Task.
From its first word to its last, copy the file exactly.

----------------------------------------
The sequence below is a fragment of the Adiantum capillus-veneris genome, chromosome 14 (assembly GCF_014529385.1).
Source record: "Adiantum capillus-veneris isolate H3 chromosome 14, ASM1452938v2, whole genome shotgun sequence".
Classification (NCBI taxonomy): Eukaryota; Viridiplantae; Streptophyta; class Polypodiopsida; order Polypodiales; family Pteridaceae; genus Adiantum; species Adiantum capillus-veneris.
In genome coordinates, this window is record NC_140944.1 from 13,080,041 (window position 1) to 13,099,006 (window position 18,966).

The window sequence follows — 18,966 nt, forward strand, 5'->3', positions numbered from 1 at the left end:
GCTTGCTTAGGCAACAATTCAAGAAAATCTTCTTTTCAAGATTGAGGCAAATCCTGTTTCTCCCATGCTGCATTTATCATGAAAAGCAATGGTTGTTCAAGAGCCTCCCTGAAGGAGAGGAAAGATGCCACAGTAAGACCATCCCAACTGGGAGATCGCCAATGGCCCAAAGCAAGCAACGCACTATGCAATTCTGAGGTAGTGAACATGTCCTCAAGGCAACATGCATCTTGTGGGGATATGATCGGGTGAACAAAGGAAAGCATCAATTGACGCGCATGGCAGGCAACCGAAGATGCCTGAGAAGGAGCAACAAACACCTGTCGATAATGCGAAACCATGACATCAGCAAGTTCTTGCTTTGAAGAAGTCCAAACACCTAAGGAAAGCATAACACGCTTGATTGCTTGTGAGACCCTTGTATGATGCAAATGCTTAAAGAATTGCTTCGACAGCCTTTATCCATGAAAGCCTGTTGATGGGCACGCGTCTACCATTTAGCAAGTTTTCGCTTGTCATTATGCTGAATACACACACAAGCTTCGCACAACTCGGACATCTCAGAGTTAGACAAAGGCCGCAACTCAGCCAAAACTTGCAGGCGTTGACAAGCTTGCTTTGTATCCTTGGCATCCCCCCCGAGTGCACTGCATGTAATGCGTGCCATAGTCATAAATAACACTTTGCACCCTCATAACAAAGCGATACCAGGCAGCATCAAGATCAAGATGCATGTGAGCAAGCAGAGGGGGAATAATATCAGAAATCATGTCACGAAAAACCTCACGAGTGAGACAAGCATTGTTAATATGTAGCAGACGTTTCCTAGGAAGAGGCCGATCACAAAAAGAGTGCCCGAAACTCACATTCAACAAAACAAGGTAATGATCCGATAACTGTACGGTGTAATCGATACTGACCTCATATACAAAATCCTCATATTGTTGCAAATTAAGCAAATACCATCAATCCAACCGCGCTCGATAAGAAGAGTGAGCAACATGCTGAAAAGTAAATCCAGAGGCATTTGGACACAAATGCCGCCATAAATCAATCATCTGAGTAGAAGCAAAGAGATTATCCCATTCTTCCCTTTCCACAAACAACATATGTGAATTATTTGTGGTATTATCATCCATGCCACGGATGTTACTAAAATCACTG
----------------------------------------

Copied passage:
The sequence below is a fragment of the Adiantum capillus-veneris genome, chromosome 14 (assembly GCF_014529385.1).
Source record: "Adiantum capillus-veneris isolate H3 chromosome 14, ASM1452938v2, whole genome shotgun sequence".
Classification (NCBI taxonomy): Eukaryota; Viridiplantae; Streptophyta; class Polypodiopsida; order Polypodiales; family Pteridaceae; genus Adiantum; species Adiantum capillus-veneris.
In genome coordinates, this window is record NC_140944.1 from 13,080,041 (window position 1) to 13,099,006 (window position 18,966).

The window sequence follows — 18,966 nt, forward strand, 5'->3', positions numbered from 1 at the left end:
GCTTGCTTAGGCAACAATTCAAGAAAATCTTCTTTTCAAGATTGAGGCAAATCCTGTTTCTCCCATGCTGCATTTATCATGAAAAGCAATGGTTGTTCAAGAGCCTCCCTGAAGGAGAGGAAAGATGCCACAGTAAGACCATCCCAACTGGGAGATCGCCAATGGCCCAAAGCAAGCAACGCACTATGCAATTCTGAGGTAGTGAACATGTCCTCAAGGCAACATGCATCTTGTGGGGATATGATCGGGTGAACAAAGGAAAGCATCAATTGACGCGCATGGCAGGCAACCGAAGATGCCTGAGAAGGAGCAACAAACACCTGTCGATAATGCGAAACCATGACATCAGCAAGTTCTTGCTTTGAAGAAGTCCAAACACCTAAGGAAAGCATAACACGCTTGATTGCTTGTGAGACCCTTGTATGATGCAAATGCTTAAAGAATTGCTTCGACAGCCTTTATCCATGAAAGCCTGTTGATGGGCACGCGTCTACCATTTAGCAAGTTTTCGCTTGTCATTATGCTGAATACACACACAAGCTTCGCACAACTCGGACATCTCAGAGTTAGACAAAGGCCGCAACTCAGCCAAAACTTGCAGGCGTTGACAAGCTTGCTTTGTATCCTTGGCATCCCCCCCGAGTGCACTGCATGTAATGCGTGCCATAGTCATAAATAACACTTTGCACCCTCATAACAAAGCGATACCAGGCAGCATCAAGATCAAGATGCATGTGAGCAAGCAGAGGGGGAATAATATCAGAAATCATGTCACGAAAAACCTCACGAGTGAGACAAGCATTGTTAATATGTAGCAGACGTTTCCTAGGAAGAGGCCGATCACAAAAAGAGTGCCCGAAACTCACATTCAACAAAACAAGGTAATGATCCGATAACTGTACGGTGTAATCGATACTGACCTCATATACAAAATCCTCATATTGTTGCAAATTAAGCAAATACCATCAATCCAACCGCGCTCGATAAGAAGAGTGAGCAACATGCTGAAAAGTAAATCCAGAGGCATTTGGACACAAATGCCGCCATAAATCAATCATCTGAGTAGAAGCAAAGAGATTATCCCATTCTTCCCTTTCCACAAACAACATATGTGAATTATTTGTGGTATTATCATCCATGCCACGGATGTTACTAAAATCACTG